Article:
The Pavilion at Grace
The hippest church, on the hippest street, in the hippest city of America.
Grace Episcopal Church has been part of downtown Providence since 1844. Designed by the foremost architect of the time, Richard Upjohn, it is on the National Register of Historic Places as the first asymmetrical Gothic Revival church in America. In 1912, another renowned architect, Ralph Adams Cram, designed the chancel.
The church fronts Westminster Street that was dubbed by a blogger 'the hippest street in the hippest 'hood' in the hippest city'. The historic church provides a quiet sanctuary from the street's bustling hotels, restaurants, shops, and clubs. In contrast, the new Pavilion is transparent. Its glassy front conveys the church is open to all and an active part of the community.
The facility provides a gathering place to come share ideas, celebrate, have fun, and engage with one another. It is comprised of support facilities for social events and one large 40' x 70' room. This main room opens onto a front courtyard and in turn overlooks Westminster Street. A small passageway provides an interior connection to the original sanctuary.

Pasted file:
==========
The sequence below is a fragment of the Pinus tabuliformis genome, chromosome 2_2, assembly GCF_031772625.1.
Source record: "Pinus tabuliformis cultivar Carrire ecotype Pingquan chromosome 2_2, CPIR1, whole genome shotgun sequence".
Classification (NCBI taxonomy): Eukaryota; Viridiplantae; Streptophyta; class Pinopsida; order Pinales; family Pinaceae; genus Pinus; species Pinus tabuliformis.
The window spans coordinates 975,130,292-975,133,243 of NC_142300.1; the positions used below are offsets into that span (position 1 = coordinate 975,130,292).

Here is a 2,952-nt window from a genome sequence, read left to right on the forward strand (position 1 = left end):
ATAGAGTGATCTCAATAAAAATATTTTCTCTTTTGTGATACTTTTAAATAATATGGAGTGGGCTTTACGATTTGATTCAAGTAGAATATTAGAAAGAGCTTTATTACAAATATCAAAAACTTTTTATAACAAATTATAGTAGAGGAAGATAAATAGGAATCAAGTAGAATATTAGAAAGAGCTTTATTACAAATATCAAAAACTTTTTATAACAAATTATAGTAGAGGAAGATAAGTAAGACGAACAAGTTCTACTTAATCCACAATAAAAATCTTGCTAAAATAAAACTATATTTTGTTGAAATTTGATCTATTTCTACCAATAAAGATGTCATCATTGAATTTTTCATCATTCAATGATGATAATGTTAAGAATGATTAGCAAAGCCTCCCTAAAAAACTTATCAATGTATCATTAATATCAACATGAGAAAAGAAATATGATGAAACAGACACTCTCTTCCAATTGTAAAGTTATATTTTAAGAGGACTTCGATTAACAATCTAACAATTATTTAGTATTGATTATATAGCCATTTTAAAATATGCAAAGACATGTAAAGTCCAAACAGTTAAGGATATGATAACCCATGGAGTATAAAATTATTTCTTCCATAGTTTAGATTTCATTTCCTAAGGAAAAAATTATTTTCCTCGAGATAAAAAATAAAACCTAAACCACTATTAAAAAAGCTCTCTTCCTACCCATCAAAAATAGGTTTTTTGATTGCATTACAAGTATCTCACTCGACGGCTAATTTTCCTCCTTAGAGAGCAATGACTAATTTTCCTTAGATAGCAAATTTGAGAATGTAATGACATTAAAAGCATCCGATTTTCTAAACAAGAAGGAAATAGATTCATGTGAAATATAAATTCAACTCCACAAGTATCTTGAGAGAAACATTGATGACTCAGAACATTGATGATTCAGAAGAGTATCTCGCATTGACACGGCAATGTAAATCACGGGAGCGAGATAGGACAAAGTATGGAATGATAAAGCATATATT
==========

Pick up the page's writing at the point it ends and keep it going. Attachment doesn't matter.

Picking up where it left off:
The character of the new addition is deliberately a modern version of the Gothic church – a hipper great grandchild. It is clad in copper that matches the color of the brownstone church and will patina to the color of its copper roof.
“There’s a real joy here. When people gather here they can’t help but to get a big smile on their face. It’s just a happy space to be in.” Pavilion at Grace Events Coordinator Christopher Barker
PRESS & AWARDS
- North American Copper in Architecture Awards, Copper Development Association and the Canadian Copper and Brass Development Association
- Citation Award, AIA Connecticut, 2020 Design Awards
- New Facilities Award, Faith & Form 2018 Religious Art & Architecture Awards
- Providence Preservation Society Award Winner